These cheap little legumes are high in fiber and a good source of plant-based protein—so why aren’t you eating more of them? We’ve got six ways to add them to your diet.
Kissairis Munoz 1 / 7
<p>For such a small, innocent-looking food, black beans really pack some serious nutrition. But what, exactly, makes this pantry staple such a star? For starters:</p>
<li>Black beans are a <a href="http://www.mensfitness.com/topics/protein-foods">lean plant-based protein</a>, perfect for vegetarians, vegans, and meat eaters alike. One serving (½ cup) has about 6 grams of protein, says Molly Morgan, RD, CDN, CSSD.</li>
<li>Black beans will also leave you feeling fuller longer, thanks to their 5 grams of protein per portion.</li>
<li>And don’t let the dark color throw you off, either — that means the beans are high in antioxidants, making them the best of the bean bunch, says Morgan.</li>
<p>When picking beans out in the store, skip the bagged variety, which are extremely time consuming, and stick to the pre-cooked type that come in a can. Just be sure to choose those with no added salt or preservatives, and give the beans a quick rinse to reduce sodium before serving. And stock up during sales: Canned beans have a long shelf life, making them a great option for a quick protein boost.</p>
<p>Are you ready to introduce these badass legumes into your diet? Check out our six easy ways to add them.</p>
<p><a href="http://www.mensfitness.com/nutrition/what-to-eat/protein-power-tofu"><st... also: Protein Power - 6 Ways to Eat Tofu>>></em></strong></a></p>
1. Thicken Soups
There’s nothing worse than a watery soup, so up the protein content and overall nutrition of your favorite recipe by using black beans as a thickener. Just puree 1 can of beans and add them into any soups or stews you think would taste better with a thicker texture. You’ll get an increased heartiness and creamier flavor — without the added calories of cream or butter.
2. Serve a Simple Dip
Having the guys over to watch the game? No need to stress. For an easy Mexican dip that makes a great protein-packed snack, just layer black beans with guacamole, tomatoes, chopped onions, and cilantro. Looking for something even simpler? Mix a can of black beans with premade salsa and canned corn. Serve either option with multigrain tortilla chips.
3. Make an Easy Side Dish
So you’re making chicken tonight…again. How about a new side? Heat oil in a pan and add several cloves of fresh, chopped garlic. Sautee the garlic for a minute, and then add in a can of black beans, cooking until beans are heated through. Next, mash with a potato masher, then add about 2 tablespoons of water (enough so that the beans are a spreadable consistency) and a pinch of salt. Get creative and toss in your favorite seasonings, too—cumin, chili powder, and cilantro all work well.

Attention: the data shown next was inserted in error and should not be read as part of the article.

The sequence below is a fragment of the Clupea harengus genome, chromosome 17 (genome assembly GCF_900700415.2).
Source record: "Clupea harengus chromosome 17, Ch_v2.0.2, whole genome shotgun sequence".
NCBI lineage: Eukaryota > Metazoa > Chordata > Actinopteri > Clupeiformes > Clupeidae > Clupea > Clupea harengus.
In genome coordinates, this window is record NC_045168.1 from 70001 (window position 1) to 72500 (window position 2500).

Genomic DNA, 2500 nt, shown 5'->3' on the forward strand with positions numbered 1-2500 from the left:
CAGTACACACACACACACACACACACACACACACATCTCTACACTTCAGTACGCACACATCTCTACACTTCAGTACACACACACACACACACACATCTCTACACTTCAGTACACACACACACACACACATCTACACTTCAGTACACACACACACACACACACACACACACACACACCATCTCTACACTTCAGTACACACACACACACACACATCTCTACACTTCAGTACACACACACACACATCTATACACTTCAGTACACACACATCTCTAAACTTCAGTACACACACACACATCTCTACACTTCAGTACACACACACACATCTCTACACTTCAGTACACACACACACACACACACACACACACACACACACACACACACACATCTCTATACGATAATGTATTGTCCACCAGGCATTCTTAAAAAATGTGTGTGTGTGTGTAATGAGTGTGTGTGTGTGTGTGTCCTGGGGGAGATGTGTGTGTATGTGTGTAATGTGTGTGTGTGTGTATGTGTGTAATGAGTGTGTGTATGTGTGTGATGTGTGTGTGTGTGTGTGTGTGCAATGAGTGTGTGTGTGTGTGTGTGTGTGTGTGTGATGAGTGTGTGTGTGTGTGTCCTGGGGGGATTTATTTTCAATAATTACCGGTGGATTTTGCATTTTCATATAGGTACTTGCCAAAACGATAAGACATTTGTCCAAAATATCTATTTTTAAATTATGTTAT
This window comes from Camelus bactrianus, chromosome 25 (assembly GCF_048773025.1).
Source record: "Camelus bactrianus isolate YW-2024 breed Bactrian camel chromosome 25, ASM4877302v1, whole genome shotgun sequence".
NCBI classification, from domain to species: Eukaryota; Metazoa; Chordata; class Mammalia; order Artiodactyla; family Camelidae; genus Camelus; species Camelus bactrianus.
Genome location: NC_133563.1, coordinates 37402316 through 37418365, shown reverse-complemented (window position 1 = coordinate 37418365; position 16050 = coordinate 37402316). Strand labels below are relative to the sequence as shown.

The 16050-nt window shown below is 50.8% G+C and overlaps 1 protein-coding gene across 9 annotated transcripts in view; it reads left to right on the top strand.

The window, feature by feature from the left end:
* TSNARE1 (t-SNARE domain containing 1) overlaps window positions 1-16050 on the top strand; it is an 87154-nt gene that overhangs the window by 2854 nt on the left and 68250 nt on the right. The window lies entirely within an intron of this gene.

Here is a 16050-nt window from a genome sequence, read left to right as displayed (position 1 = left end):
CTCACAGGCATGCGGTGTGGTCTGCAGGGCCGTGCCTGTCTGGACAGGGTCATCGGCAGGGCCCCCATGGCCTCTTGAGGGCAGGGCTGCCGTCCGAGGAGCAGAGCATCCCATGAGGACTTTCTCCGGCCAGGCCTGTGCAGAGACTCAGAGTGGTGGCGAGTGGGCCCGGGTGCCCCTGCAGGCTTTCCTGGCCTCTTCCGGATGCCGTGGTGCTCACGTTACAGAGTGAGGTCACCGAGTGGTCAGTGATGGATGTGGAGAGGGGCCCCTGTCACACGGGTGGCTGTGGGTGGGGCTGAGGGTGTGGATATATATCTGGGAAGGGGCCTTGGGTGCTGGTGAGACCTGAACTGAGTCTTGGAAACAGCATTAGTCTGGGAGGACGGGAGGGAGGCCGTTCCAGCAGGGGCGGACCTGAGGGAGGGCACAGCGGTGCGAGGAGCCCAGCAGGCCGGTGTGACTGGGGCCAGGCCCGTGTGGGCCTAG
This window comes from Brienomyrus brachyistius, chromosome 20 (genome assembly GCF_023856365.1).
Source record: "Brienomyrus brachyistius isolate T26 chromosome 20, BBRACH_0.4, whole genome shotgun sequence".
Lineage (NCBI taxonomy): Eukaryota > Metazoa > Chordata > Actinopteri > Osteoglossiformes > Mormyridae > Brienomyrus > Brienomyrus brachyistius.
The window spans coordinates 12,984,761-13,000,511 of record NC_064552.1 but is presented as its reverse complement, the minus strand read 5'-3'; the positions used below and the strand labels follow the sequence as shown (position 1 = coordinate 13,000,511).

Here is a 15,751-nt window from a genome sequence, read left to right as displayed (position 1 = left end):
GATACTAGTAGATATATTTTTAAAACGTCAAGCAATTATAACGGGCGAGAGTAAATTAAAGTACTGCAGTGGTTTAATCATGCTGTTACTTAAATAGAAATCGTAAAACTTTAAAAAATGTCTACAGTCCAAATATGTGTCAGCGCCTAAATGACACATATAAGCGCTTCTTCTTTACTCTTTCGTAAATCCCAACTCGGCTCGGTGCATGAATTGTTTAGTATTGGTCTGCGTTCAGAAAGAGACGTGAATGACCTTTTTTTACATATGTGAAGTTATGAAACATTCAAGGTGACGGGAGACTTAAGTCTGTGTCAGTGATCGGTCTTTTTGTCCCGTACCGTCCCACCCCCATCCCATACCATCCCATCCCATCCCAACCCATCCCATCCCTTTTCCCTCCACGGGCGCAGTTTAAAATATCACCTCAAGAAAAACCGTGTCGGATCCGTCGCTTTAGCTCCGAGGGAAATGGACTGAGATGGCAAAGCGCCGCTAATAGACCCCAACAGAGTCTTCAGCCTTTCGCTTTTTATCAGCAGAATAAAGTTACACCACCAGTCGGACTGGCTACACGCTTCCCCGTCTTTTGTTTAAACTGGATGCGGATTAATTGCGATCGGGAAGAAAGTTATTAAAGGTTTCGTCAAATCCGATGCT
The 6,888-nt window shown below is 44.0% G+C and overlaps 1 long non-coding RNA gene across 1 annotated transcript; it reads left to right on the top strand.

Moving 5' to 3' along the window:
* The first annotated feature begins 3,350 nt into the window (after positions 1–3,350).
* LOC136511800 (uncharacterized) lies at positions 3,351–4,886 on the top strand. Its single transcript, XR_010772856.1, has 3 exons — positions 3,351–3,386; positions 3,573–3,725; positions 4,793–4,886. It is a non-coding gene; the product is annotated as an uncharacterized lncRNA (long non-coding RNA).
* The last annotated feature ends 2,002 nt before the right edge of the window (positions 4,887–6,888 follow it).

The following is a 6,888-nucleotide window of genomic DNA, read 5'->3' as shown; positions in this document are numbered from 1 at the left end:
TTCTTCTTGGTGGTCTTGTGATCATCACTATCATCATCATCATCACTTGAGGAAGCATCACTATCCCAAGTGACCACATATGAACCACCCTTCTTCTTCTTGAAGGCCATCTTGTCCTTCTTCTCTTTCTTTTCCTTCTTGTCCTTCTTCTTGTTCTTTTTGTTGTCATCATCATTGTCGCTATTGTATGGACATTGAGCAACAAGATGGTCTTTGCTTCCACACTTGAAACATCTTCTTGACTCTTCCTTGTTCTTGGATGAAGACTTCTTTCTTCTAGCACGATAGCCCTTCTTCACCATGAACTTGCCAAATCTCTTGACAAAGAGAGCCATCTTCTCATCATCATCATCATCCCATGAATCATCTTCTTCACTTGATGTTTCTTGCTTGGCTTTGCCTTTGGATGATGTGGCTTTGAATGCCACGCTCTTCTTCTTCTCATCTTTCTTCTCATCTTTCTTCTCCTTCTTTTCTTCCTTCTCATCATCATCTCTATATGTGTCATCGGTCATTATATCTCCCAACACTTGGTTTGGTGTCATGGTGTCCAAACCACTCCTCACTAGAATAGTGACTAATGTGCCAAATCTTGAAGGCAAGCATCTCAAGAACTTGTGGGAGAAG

4. Grill a Black Bean Burger
Forget the processed veggie burgers in the frozen food aisle, because making your very own black bean burgers is a cinch. In a food processor or blender, pulse half a chopped onion and 1 tablespoon of chopped garlic until finely grated. Add in a can of black beans, 2 tablespoons of fresh cilantro, 2 teaspoons of fresh parsley, 1 egg, and a dash of red pepper flakes and pulse until combined. Put the mixture into a bowl and add a second can of black beans, ½ cup of breadcrumbs, salt and pepper; mix. Form patties and cook over an oiled grill for 6 minutes on each side, or bake at 375 degrees for 10 minutes on each side.
5. Give Breakfast a Boost
For a breakfast that’ll keep you going for hours, mix black beans (1/4 can per serving) into your eggs—or serve them on the side. You can also add in tomatoes, onions, and avocado and serve it up with whole-grain toast, or you can wrap all in a tortilla for an easy on-the-go meal.
6. Add Them to Any Meal
The beauty of black beans is that they’re easy to mix into dishes you’re already making, increasing the protein and nutritional value with zero extra work. Add them to Mexican meals like tacos or burritos; sprinkle them into a salad (remember: they’re already cooked); let them simmer in your vegetable soup or chili; or add them into brown rice or quinoa during the last 5 minutes of cooking. Easy enough, right?